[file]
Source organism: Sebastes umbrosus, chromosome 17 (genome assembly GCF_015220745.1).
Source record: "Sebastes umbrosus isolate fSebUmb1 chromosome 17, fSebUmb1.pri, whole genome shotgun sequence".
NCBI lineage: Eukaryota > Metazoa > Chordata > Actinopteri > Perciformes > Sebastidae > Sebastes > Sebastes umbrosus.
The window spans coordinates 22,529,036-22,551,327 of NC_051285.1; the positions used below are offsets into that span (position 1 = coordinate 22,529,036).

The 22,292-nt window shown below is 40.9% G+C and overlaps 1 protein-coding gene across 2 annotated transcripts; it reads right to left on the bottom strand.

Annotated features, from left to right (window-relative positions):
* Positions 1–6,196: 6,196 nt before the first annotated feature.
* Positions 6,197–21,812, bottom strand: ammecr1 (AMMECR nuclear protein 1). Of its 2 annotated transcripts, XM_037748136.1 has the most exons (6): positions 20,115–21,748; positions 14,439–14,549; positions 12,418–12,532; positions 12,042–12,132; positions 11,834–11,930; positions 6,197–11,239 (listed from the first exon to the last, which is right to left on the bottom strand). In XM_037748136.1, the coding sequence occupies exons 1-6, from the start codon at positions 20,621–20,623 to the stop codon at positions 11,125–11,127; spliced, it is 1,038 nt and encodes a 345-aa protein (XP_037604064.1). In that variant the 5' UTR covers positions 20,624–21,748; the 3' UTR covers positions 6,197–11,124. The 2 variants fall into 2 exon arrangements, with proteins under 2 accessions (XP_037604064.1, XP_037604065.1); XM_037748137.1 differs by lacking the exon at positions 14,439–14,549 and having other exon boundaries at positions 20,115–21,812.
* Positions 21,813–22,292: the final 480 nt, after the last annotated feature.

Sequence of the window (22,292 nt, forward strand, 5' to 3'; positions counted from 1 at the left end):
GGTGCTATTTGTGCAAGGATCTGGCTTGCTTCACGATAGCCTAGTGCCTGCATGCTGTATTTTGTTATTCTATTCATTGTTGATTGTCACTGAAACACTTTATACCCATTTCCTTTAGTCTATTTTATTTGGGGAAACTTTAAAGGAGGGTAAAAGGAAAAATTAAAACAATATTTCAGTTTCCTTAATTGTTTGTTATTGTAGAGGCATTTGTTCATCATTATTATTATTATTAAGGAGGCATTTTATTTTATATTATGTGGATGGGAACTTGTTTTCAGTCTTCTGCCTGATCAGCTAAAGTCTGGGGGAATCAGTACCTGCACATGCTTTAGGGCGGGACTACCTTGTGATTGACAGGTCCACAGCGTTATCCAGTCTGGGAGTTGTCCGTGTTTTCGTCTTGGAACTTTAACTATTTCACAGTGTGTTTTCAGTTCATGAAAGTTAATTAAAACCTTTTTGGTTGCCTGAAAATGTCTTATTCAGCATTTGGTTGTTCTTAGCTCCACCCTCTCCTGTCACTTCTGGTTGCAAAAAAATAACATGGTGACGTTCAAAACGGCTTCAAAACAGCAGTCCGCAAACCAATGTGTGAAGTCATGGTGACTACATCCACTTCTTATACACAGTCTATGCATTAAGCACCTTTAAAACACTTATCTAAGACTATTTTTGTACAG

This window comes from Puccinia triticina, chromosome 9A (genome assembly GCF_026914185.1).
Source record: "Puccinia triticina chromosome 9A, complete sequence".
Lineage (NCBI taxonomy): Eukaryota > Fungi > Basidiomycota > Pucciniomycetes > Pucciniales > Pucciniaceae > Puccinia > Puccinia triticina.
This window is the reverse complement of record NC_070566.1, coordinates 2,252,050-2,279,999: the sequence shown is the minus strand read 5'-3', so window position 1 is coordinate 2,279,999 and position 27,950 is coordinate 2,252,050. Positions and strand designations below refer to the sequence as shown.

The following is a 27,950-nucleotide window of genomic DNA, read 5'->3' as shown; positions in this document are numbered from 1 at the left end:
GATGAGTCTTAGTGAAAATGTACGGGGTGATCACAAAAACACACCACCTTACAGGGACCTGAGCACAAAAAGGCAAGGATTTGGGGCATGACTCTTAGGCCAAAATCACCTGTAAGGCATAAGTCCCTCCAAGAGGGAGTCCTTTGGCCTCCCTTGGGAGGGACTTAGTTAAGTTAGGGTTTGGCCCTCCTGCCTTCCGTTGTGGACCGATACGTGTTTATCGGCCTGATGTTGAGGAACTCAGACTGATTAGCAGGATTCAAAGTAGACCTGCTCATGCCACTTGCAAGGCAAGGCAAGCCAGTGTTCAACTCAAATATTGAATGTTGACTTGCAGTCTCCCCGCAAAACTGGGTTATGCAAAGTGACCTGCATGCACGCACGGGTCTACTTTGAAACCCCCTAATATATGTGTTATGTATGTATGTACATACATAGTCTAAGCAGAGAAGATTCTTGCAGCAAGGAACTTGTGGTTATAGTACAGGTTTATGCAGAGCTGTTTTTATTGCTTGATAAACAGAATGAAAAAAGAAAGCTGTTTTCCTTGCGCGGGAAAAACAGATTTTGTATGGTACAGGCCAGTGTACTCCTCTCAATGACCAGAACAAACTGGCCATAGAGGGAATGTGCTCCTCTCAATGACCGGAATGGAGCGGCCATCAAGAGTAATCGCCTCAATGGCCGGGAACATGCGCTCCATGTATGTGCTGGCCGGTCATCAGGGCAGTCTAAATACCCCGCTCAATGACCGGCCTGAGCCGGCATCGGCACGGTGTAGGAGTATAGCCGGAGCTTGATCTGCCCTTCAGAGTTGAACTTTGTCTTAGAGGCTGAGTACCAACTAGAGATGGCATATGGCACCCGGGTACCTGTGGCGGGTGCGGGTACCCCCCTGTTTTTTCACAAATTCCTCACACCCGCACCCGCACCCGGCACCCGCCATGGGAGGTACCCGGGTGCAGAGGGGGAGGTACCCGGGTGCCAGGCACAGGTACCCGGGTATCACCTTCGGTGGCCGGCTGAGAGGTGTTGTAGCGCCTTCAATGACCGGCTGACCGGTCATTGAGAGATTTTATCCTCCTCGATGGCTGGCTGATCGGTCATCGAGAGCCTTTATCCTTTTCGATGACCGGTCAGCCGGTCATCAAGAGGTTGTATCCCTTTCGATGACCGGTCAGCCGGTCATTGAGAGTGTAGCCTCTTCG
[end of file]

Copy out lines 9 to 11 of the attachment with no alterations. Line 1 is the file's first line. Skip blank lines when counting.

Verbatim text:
* Positions 21,813–22,292: the final 480 nt, after the last annotated feature.

Sequence of the window (22,292 nt, forward strand, 5' to 3'; positions counted from 1 at the left end):
GGTGCTATTTGTGCAAGGATCTGGCTTGCTTCACGATAGCCTAGTGCCTGCATGCTGTATTTTGTTATTCTATTCATTGTTGATTGTCACTGAAACACTTTATACCCATTTCCTTTAGTCTATTTTATTTGGGGAAACTTTAAAGGAGGGTAAAAGGAAAAATTAAAACAATATTTCAGTTTCCTTAATTGTTTGTTATTGTAGAGGCATTTGTTCATCATTATTATTATTATTAAGGAGGCATTTTATTTTATATTATGTGGATGGGAACTTGTTTTCAGTCTTCTGCCTGATCAGCTAAAGTCTGGGGGAATCAGTACCTGCACATGCTTTAGGGCGGGACTACCTTGTGATTGACAGGTCCACAGCGTTATCCAGTCTGGGAGTTGTCCGTGTTTTCGTCTTGGAACTTTAACTATTTCACAGTGTGTTTTCAGTTCATGAAAGTTAATTAAAACCTTTTTGGTTGCCTGAAAATGTCTTATTCAGCATTTGGTTGTTCTTAGCTCCACCCTCTCCTGTCACTTCTGGTTGCAAAAAAATAACATGGTGACGTTCAAAACGGCTTCAAAACAGCAGTCCGCAAACCAATGTGTGAAGTCATGGTGACTACATCCACTTCTTATACACAGTCTATGCATTAAGCACCTTTAAAACACTTATCTAAGACTATTTTTGTACAG